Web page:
In Brief

Theresa May: 'I'm not a quitter'

The Prime Minister denies reports that she intends to step down in 2019, in a 'radical' U-turn from previous statements

Theresa May has said she would like to lead the Conservatives into the next general election, declaring she intends to remain in power "for the long term".

"I'm not a quitter," she said, denying a report in the Sunday Mirror that she had "pencilled in Friday, August 30, 2019 as the day she will quit as Prime Minister".

The "unanticipated announcement" was "a radical ­departure from previous statements that she would carry on only as long as the Tories wanted her to", says the Daily Telegraph.

Speaking during her first official visit to Japan, May stressed that her role was not limited to delivering Brexit, but also to cement Britain's place on the global stage over the coming years.

"There's a real job to be done in the United Kingdom," May said. "It's about getting the Brexit deal right, it's about building that deep and special partnership with the European Union but it's also about building global Britain, trading around the world."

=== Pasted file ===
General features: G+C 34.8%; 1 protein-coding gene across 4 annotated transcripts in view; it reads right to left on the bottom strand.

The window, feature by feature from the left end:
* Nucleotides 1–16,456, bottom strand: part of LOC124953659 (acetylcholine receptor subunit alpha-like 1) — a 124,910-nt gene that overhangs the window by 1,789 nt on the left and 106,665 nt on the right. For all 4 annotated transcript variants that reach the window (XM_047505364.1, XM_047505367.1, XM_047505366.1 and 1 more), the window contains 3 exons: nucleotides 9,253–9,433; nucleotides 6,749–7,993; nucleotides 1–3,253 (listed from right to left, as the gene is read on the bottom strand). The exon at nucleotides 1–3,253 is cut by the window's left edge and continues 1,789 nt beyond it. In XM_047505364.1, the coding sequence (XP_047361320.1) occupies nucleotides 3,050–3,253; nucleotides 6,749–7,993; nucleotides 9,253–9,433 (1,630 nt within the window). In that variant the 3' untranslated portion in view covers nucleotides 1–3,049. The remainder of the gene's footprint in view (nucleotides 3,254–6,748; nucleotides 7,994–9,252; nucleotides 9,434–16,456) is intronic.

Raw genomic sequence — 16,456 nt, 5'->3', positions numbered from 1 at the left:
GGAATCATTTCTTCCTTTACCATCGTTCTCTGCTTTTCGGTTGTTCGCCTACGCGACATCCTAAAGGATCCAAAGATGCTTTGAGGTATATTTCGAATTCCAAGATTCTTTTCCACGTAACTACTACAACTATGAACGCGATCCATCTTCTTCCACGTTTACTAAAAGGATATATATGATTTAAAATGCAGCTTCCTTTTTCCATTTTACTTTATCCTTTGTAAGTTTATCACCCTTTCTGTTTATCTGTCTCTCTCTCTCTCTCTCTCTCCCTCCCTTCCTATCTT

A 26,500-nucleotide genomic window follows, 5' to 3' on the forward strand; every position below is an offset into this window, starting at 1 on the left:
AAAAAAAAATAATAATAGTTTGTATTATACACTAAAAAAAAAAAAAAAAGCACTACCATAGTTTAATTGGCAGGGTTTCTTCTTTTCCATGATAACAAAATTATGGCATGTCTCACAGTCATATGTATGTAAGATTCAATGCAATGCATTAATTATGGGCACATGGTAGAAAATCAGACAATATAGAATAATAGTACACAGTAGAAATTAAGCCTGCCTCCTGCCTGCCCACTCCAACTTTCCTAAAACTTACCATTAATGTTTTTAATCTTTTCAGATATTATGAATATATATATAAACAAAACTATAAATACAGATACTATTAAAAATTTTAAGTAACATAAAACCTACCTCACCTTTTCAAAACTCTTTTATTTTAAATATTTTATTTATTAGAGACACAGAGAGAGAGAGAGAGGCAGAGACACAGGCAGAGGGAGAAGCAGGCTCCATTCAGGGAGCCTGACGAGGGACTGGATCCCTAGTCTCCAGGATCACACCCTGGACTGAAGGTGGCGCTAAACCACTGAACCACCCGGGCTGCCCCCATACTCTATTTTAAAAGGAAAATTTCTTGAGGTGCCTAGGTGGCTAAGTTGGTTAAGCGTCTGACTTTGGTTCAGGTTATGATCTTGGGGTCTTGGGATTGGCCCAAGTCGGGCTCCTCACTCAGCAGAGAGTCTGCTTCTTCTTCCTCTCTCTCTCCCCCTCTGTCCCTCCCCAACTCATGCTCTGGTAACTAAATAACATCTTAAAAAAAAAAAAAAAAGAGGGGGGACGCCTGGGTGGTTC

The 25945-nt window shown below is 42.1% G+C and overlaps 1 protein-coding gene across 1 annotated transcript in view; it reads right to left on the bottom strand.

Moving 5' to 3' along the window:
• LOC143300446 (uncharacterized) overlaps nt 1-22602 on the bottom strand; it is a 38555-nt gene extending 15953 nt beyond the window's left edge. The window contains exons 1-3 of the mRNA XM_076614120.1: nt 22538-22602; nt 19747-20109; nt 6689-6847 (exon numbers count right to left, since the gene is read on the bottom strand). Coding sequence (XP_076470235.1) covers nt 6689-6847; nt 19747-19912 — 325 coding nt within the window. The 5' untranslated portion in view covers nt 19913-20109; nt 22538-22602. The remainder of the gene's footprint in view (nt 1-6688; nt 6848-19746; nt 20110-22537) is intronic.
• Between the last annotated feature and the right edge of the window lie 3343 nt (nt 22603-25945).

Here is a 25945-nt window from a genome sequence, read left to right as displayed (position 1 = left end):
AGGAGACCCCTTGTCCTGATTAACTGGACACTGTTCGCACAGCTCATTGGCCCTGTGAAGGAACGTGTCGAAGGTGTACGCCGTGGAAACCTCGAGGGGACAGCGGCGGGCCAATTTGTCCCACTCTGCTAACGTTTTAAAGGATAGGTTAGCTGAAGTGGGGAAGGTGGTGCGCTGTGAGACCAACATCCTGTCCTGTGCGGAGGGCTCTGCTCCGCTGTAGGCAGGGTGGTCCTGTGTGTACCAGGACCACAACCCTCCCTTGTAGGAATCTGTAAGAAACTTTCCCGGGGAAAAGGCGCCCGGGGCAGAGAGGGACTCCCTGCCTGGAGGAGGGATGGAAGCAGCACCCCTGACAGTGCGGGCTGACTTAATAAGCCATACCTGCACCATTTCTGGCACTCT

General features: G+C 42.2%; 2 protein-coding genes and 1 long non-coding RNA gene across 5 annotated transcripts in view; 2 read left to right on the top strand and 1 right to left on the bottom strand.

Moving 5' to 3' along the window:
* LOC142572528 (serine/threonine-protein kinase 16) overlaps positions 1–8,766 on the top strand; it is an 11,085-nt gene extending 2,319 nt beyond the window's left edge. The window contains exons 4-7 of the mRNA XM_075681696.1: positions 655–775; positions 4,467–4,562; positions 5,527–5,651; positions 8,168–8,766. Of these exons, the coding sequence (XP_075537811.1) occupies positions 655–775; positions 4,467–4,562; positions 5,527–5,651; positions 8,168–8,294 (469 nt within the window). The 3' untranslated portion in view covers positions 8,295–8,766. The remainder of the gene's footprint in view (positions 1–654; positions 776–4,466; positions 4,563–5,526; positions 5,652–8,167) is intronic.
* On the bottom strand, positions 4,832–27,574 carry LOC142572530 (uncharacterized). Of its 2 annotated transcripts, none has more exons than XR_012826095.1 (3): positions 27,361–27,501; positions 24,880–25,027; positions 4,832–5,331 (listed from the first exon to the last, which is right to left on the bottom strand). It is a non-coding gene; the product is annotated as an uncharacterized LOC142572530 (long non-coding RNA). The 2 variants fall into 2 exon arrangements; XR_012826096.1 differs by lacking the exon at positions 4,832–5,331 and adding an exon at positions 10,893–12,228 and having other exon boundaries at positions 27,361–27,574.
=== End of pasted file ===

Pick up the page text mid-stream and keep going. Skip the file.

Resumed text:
May's statement "comes a month before she faces a crucial test of her authority when she addresses grassroots members of her party at the Conservatives' annual conference in Manchester," Politico says.

"The Prime Minister is keen to stamp her authority on her party before a series of tough Brexit battles in autumn's parliament, with the EU (withdrawal) bill returning to the House of Commons next week," The Guardian says.

But the Telegraph warns that "May's strategy of throwing down the gauntlet to her ­rivals carries the risk of backfiring and re-igniting plots to challenge her".

Foreign Secretary Boris Johnson said May "had his 'undivided backing' to lead the party into another general election campaign", insisting that the Prime Minister could "certainly" win an absolute majority, the BBC reports.

However, critics have questioned the value of May's declaration. It "comes just two years after her predecessor, David Cameron, insisted he would remain in post even if he lost the EU referendum, only to quit weeks later when his worst fears were realised," The Independent says.

Labour MP Jon Trickett said May was "deluding herself" if she thought she could cling on until the next election. "Neither the public nor Tory MPs believe her fantasy of staying on till 2022," he said.

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